Stole Making

Aug 17, 2021

There are many elements to ordination. The stole, as one of these, has come to be associated with the leadership of rituals. In this post, you’ll hear from three graduates who are bringing this additional element of their craft to our community.

Cecilia; When asked about what motivated her to create stoles, she noted:

“Over the course of the last few months, I looked extensively for a stole for my Ordination as OneSpirit minister, but I really struggled to find anything which made my heart flutter with joy and excitement. In the end, I decided to create my own design with fabrics I absolutely loved. Having lost the majority of my work as a singer-musician last year because of the pandemic, a moment of inspiration came, and I decided to create stoles in the hope of creating an alternative income and one that would really fire me up creatively. I set about designing what I hope are beautiful and unique stoles, reflecting my love of nature, colour and design. I often use the most exquisitely detailed embroidered fabrics. A wonderful and talented neighbour makes them and she is as passionate about the stoles as I am. It’s true to say that they are created with love. Designing these stoles feeds into my passion for creativity and it’s a joy selling to customers on a worldwide basis and hearing the stories of how these stoles become an important part of the honouring of different life events; be it a wedding, funeral or ordination. I am hoping to keep building Serenity Stoles, so that I am able to continue my work tending to the spiritual needs of others, especially at the end of life. I am a volunteer Chaplain at my local hospice and I’m looking forward to getting back to in-person community support. I love that Serenity Stoles is a business which is serving ministers and celebrants with wide-ranging work so that it connects me to like-minded people and a larger network of open-spirited people, who are equally called to be of service.”

To find out more about Serenity Stoles, visit Cecilia’s Etsy store.

Maureen; Maureen has always worked with textiles and has the following to share about what motivated her to pursue the craft of stole making:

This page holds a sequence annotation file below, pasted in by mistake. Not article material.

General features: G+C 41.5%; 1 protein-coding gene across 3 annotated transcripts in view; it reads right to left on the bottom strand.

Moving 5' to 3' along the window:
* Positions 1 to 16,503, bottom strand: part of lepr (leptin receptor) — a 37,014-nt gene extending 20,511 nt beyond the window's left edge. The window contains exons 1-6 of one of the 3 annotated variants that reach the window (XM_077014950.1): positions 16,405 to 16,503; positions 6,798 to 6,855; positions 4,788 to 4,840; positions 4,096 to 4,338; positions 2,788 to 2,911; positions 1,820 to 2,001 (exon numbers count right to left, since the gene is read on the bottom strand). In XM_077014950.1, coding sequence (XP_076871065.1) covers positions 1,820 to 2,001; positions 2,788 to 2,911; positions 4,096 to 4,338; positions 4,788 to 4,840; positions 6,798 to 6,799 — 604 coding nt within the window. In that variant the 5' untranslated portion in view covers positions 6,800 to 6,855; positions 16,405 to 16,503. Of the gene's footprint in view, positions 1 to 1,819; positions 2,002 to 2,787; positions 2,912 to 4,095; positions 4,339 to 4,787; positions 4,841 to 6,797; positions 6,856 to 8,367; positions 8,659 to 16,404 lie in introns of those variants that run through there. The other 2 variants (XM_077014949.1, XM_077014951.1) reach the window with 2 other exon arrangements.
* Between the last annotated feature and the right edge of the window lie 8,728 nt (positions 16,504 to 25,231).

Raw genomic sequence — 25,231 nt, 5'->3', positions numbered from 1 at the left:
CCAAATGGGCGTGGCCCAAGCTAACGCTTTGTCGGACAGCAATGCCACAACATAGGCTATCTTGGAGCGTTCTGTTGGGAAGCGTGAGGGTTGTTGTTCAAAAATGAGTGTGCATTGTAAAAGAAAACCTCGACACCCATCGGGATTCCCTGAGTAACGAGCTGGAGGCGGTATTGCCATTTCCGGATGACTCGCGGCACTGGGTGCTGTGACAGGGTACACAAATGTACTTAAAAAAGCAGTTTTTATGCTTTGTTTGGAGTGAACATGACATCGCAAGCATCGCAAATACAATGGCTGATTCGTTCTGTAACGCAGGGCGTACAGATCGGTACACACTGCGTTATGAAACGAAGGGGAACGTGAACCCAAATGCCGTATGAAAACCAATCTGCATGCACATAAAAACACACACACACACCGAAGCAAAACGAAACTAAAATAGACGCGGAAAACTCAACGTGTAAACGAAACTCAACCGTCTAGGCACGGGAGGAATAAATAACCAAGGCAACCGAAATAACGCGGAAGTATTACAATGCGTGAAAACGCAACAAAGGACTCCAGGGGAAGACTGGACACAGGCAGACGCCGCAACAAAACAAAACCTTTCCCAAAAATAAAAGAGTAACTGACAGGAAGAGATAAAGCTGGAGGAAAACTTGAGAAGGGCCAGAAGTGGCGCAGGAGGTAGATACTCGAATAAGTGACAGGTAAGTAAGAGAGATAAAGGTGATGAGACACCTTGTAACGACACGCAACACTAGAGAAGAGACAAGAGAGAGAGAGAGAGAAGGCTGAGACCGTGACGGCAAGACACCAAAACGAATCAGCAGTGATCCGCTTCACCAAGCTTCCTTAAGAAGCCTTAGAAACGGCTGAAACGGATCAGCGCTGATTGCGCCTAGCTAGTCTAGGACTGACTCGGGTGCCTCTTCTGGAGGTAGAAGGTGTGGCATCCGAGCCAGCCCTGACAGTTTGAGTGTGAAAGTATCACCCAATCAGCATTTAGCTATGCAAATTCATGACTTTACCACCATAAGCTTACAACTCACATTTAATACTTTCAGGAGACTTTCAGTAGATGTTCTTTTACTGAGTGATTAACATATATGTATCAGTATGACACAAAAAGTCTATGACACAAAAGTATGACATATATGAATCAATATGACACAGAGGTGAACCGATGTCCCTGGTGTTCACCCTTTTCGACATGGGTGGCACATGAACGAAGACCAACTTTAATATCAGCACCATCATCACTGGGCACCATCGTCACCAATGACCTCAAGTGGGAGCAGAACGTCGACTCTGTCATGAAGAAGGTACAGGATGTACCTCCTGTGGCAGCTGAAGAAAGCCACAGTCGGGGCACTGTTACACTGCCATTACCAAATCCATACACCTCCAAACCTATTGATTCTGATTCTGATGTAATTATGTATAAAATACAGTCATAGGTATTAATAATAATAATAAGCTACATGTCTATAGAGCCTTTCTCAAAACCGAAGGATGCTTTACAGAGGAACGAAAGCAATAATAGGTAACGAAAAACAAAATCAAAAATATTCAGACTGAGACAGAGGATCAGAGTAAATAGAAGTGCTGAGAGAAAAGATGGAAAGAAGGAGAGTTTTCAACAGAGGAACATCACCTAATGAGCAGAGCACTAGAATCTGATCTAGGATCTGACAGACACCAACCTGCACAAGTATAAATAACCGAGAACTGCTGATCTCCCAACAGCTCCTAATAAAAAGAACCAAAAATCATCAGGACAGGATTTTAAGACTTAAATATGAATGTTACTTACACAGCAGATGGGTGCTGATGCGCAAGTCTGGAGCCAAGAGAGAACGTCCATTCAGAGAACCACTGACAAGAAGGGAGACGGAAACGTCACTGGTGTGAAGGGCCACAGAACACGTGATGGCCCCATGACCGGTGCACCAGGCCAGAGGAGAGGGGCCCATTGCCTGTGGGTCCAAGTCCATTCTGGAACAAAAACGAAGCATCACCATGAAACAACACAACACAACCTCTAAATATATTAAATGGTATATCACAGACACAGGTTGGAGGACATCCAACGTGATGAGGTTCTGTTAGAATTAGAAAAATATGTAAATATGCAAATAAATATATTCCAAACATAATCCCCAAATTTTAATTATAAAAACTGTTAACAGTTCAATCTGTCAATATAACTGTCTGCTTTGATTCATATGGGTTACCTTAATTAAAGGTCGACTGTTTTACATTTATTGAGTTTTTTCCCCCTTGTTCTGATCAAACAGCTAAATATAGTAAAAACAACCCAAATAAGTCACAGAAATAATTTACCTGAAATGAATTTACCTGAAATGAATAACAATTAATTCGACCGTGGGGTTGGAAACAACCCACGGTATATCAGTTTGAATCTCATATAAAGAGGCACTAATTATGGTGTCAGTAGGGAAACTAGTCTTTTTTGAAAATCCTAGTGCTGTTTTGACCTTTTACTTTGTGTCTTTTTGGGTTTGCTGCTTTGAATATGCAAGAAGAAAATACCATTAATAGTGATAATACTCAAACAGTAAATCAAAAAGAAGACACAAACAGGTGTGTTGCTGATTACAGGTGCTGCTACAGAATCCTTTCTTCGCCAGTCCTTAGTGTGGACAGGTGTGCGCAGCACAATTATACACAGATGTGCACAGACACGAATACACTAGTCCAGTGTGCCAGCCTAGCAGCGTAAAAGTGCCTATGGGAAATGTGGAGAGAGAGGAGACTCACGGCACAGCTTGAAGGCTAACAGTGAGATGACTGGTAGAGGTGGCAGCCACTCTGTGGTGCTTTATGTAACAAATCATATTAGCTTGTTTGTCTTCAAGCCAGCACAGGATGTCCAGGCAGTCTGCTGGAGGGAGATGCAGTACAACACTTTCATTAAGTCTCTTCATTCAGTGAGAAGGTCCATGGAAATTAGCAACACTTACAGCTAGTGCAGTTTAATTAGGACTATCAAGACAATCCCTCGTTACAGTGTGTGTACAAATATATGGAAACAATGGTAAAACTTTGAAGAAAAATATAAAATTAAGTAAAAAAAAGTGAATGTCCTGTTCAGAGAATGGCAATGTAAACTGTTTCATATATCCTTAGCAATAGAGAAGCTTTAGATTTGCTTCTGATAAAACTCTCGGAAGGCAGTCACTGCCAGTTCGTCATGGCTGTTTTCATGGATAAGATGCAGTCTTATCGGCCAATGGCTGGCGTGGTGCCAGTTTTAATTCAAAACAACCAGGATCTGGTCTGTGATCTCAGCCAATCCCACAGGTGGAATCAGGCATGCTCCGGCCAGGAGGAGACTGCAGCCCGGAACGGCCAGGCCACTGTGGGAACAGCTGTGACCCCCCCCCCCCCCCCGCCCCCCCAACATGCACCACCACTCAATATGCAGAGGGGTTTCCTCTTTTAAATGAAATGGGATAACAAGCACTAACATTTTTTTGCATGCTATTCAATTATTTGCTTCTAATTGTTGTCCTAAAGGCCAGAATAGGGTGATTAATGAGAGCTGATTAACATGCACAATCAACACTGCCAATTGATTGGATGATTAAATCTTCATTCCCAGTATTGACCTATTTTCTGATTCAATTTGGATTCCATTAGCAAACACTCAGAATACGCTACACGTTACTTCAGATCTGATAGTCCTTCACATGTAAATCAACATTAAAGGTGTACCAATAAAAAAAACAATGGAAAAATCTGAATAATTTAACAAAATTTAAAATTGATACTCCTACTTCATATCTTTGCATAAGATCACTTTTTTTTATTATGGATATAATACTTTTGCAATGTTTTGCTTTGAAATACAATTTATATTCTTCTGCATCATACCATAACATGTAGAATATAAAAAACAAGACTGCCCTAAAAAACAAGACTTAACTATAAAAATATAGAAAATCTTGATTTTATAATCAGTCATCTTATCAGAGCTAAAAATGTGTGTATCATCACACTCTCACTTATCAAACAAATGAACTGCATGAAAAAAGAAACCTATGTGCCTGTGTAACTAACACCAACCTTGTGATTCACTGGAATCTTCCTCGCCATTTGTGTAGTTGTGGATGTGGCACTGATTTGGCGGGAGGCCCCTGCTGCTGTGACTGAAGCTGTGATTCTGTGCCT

“My name is Maureen Pelling and I work under Maureen Pelling Stoles. As I approached my ordination in 2010 it felt natural to create my own stole, the quietness of stitching was a good antidote to all that was going on! Following this, friends started asking me to make their stoles and so my business evolved. I keep a small number of stoles in stock which can be purchased, but mostly I now make bespoke ones. I love the process of working with those who come to me, to listen and discuss what they require, to very often hear the story behind it is a privilege and then to weave everything together into a personal stole for their ministry is always an honour. I feel this has now become a large part of my own ministry.”

You can find out more about Maureen’s work here. 

Kate; Kate got into stole making when she made her own ordination stole in 2013:

“[My original stoles] led to one or two requests from colleagues and from the Class of 2017, for which I was on the mentor team. When our tutors suggested to that Class that they find ways of ensuring that they could create a simple altar anywhere, I began developing my unique folding altar boxes. Later, looking for an application for my newly-found felt-making skills, I created smaller, portable, meditation altars. Since then, I have continued to make stoles for OneSpirit ordinands and ministers, and for Christian ministers, as well as altar boxes and meditation pouches for a variety of clients. I keep a small stock of stoles but make mostly commissions, working with clients to create what will best express their devotion and their service. This work absolutely echoes the work of crafting a ceremony. I work with silk, linens, and cotton, before hand-embroidering all motifs. It is dedicated, creative, and contemplative work, and has become a significant part of my ministry – serving the service.”

Learn more about Kate’s ‘Walking in Spirit: Making for Ministry’ here.

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